An HTS Axisymmetric Magnetic Mirror on a Faster Path to Lower Cost Fusion Energy
The Wisconsin High-field Axisymmetric Mirror (WHAM) project at the University of Wisconsin-Madison will leverage advances in the stability and confinement of the mirror fusion concept, innovative plasma heating, and high-field superconducting magnets to demonstrate a potentially transformative development path toward a low-cost linear fusion device. Two mirror coils will be constructed using high temperature superconducting material. Hot and high-density target plasmas will be created using high‑frequency electron-cyclotron heating from modern gyrotrons. Fast, sloshing ions will be created and energized by a novel radio-frequency heating scenario in which neutral beam injection is used to fuel ions, which are then accelerated in situ to high energy by high harmonic fast waves. The project aims to demonstrate a novel “end cell” that confines stable, heated plasmas at the end of 24 months. If successful, the plan is to demonstrate electron temperatures exceeding 1 keV and a fusion triple product in the end cell exceeding 1018 keV s/m3 at the end of 42 months. Success in this project could justify pursuit of the low-cost Break-Even Axisymmetric Tandem (BEAT) device, which would use two of the end cells at the two ends of a longer central mirror cell to pursue breakeven conditions.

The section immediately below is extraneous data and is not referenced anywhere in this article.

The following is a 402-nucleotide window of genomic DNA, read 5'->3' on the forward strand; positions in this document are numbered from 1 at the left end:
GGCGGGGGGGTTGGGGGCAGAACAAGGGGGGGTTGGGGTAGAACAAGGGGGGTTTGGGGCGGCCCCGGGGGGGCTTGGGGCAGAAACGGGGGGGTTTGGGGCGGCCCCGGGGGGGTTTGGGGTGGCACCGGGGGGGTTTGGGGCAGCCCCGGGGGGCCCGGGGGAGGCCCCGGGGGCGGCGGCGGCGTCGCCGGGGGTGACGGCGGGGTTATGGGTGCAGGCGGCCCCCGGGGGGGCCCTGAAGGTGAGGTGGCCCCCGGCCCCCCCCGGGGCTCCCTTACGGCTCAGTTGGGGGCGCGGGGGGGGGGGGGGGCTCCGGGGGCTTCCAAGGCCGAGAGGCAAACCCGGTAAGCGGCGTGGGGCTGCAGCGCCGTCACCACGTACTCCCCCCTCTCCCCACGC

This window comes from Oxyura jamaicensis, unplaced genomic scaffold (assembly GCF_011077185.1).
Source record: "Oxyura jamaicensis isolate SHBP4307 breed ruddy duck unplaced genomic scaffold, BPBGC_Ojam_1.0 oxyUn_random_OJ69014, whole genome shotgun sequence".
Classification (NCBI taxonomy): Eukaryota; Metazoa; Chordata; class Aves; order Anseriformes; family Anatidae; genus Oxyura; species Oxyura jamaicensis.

Accelerating and lowering the costs of fusion development and eventual deployment will enable fusion energy to contribute to:
Fusion energy will improve our chances of meeting growing global clean-energy demand and realizing cost-effective, net-zero carbon emissions, while minimizing pollution and avoiding long-lived radioactive waste.